UAE bans expressions of sympathy toward Qatar

Sheikh Tamim bin Hamad Al Thani "received a call from the emir of Kuwait asking him to postpone it in order to give time to solve the crisis", Sheikh Mohammed said.

State-linked media in the region ignored Qatar's denial and continued to report the comments.

The UAE's state-run postal service on Thursday announced the suspension of all services to Qatar amid an unprecedented diplomatic crisis between Doha and a handful of other Arab capitals. Qatar decried these claims as "baseless allegations".

But the recent decision of Saudi Arabia, Egypt, the United Arab Emirates and Bahrain to break off diplomatic ties and impose an nearly total blockade on Qatar represents a serious escalation of tensions.

"This litany of subversive support, infringement, actions is huge but I would say the most serious is the extremists and terrorist angle", he said. As the move to sever ties is stronger than the previous one, it would increase problems and difficulties of people in GCC countries especially in Qatar. "Many travelers and corporate accounts could blacklist Qatar Airways", Leeham Co analyst Bjorn Fehrm said in a note published on Wednesday.

The United Arab Emirates tightened the squeeze on fellow Gulf state Qatar on Wednesday threatening anyone publishing expressions of sympathy towards it with up to 15 years in prison, and barring Qatari passport or resident visa holders entry.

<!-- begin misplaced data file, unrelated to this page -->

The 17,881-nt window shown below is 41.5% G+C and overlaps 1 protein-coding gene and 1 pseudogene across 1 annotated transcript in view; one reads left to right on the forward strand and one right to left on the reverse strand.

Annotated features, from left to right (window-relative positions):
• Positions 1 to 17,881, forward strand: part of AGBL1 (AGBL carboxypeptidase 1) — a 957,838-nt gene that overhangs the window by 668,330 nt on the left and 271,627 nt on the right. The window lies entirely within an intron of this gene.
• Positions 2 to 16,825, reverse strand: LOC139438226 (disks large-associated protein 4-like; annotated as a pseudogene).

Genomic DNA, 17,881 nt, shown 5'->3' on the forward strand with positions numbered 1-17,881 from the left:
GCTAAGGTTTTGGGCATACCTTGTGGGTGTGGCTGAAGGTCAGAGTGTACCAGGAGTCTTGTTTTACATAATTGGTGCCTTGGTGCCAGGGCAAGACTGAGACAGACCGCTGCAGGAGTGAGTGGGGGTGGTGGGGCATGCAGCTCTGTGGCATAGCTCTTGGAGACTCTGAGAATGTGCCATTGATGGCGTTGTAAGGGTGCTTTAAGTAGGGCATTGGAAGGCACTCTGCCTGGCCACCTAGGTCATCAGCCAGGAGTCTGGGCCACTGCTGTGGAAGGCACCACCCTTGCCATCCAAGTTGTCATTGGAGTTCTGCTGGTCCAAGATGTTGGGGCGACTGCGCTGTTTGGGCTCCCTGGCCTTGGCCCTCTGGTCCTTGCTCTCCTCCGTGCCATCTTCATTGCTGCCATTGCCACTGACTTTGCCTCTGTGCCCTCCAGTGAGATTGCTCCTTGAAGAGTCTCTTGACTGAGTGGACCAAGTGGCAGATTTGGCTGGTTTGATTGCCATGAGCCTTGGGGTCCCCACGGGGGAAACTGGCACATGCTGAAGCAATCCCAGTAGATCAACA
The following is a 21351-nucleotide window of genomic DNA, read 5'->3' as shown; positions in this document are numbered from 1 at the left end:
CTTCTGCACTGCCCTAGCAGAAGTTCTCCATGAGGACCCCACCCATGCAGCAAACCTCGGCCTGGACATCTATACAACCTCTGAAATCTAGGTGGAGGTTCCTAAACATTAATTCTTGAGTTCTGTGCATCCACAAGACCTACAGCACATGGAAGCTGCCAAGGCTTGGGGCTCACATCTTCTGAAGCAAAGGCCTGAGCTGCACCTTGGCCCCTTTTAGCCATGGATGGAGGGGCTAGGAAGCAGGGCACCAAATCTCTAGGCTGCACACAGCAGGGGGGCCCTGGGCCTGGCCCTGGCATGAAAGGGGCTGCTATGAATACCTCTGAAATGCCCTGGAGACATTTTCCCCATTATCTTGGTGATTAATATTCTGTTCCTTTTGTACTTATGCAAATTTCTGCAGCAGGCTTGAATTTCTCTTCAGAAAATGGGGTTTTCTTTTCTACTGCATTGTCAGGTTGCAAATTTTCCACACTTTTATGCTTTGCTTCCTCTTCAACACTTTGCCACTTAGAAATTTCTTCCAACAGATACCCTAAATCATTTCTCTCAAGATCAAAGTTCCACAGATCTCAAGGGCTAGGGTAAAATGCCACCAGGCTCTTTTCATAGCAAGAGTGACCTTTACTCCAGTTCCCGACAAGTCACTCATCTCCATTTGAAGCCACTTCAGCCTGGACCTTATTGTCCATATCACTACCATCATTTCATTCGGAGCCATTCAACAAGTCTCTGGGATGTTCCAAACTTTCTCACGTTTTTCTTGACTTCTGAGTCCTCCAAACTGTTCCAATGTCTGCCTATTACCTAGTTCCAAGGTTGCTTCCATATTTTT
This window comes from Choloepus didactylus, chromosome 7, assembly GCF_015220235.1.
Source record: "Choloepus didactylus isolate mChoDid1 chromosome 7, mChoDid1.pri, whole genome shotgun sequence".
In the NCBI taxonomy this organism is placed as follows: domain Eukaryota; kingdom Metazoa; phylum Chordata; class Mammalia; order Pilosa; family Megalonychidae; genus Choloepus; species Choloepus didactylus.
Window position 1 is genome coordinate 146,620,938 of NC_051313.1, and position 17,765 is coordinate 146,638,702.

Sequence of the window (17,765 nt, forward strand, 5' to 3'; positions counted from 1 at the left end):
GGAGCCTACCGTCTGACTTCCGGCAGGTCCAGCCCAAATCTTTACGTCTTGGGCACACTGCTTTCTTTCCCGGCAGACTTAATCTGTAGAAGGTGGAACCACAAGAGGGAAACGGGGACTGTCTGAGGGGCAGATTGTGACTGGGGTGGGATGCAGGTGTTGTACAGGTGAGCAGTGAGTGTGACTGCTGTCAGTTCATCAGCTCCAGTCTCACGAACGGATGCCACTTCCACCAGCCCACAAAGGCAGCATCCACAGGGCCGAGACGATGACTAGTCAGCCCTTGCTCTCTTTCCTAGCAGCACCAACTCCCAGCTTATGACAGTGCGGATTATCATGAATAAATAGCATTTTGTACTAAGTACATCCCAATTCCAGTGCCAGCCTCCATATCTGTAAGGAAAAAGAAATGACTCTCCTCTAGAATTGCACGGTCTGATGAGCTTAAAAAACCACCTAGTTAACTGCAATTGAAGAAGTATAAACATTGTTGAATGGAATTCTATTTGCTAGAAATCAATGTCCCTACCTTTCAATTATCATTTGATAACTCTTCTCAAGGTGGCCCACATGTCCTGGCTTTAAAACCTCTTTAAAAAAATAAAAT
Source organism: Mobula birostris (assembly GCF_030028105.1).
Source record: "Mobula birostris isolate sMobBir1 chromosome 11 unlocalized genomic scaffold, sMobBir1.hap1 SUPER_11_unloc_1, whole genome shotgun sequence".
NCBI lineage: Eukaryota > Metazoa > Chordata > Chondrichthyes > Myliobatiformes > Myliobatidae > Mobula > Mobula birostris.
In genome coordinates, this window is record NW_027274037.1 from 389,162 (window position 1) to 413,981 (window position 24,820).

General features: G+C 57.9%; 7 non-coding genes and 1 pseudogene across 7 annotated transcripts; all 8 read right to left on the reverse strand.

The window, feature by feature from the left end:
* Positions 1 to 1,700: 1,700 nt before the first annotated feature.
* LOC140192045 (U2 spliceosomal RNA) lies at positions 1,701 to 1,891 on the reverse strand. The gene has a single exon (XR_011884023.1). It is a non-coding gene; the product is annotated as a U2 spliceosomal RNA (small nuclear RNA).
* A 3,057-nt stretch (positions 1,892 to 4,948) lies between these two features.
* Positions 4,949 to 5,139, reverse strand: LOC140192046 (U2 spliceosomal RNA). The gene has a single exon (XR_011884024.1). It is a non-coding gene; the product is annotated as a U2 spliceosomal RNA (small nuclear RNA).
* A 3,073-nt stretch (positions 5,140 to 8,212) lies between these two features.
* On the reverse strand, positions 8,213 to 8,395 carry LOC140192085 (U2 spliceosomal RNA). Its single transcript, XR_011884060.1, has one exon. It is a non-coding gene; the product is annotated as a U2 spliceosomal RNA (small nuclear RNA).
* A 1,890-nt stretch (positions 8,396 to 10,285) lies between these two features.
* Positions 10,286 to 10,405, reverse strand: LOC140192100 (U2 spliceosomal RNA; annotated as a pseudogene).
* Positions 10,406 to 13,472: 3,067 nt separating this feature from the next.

Gargash said he hoped further steps were not needed but could not be ruled out.

"We have no plans to change our posture in Qatar and we would encourage all of our partners to try to work together to reduce tensions". It's also another example of Russia's cozying up to a critical United States partner in the Middle East at a time of tension between traditional allies. The country is home to a number of high-profile figures of Egypt's Muslim Brotherhood and Palestinian Islamist group Hamas, both listed as terrorist organisations by the United States. The Gulf Cooperation Council is a regional bloc comprising Saudi Arabia, Qatar, Kuwait, Bahrain, the UAE and Oman.

Migrant CARE executive director Wahyu Susilo said the crisis would sooner or later make an impact on the presence and safety of Indonesian migrant workers in the region. Plus, Qatar is seen as soft on Iran with which it shares the world's largest gas field.

"Nobody wants to hurt Qatar".

A government official, speaking on condition of anonymity, said yesterday "we are in talks with Turkey and Iran and other countries".

  • Leroy Wright